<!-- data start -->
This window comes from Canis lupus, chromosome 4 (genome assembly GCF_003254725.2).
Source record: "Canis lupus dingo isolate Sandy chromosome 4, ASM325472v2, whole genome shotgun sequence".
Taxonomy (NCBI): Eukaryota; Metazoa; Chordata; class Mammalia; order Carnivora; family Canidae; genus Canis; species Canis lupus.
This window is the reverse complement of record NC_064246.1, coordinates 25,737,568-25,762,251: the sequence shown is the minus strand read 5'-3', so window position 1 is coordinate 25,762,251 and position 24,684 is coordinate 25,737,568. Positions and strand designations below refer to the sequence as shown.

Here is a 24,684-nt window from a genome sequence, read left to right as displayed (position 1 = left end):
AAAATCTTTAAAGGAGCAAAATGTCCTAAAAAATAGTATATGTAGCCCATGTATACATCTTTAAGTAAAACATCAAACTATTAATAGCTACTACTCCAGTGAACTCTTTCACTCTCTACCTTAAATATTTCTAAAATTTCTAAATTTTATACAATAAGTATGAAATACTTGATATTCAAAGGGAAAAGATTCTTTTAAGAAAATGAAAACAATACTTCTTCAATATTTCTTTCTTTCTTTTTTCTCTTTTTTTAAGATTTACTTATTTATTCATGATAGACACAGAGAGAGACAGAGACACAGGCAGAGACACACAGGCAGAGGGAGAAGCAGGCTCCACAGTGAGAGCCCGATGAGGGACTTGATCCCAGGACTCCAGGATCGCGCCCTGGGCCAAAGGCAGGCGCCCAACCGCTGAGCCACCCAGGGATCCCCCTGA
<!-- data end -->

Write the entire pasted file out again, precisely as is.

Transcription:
This window comes from Canis lupus, chromosome 4 (genome assembly GCF_003254725.2).
Source record: "Canis lupus dingo isolate Sandy chromosome 4, ASM325472v2, whole genome shotgun sequence".
Taxonomy (NCBI): Eukaryota; Metazoa; Chordata; class Mammalia; order Carnivora; family Canidae; genus Canis; species Canis lupus.
This window is the reverse complement of record NC_064246.1, coordinates 25,737,568-25,762,251: the sequence shown is the minus strand read 5'-3', so window position 1 is coordinate 25,762,251 and position 24,684 is coordinate 25,737,568. Positions and strand designations below refer to the sequence as shown.

Here is a 24,684-nt window from a genome sequence, read left to right as displayed (position 1 = left end):
AAAATCTTTAAAGGAGCAAAATGTCCTAAAAAATAGTATATGTAGCCCATGTATACATCTTTAAGTAAAACATCAAACTATTAATAGCTACTACTCCAGTGAACTCTTTCACTCTCTACCTTAAATATTTCTAAAATTTCTAAATTTTATACAATAAGTATGAAATACTTGATATTCAAAGGGAAAAGATTCTTTTAAGAAAATGAAAACAATACTTCTTCAATATTTCTTTCTTTCTTTTTTCTCTTTTTTTAAGATTTACTTATTTATTCATGATAGACACAGAGAGAGACAGAGACACAGGCAGAGACACACAGGCAGAGGGAGAAGCAGGCTCCACAGTGAGAGCCCGATGAGGGACTTGATCCCAGGACTCCAGGATCGCGCCCTGGGCCAAAGGCAGGCGCCCAACCGCTGAGCCACCCAGGGATCCCCCTGA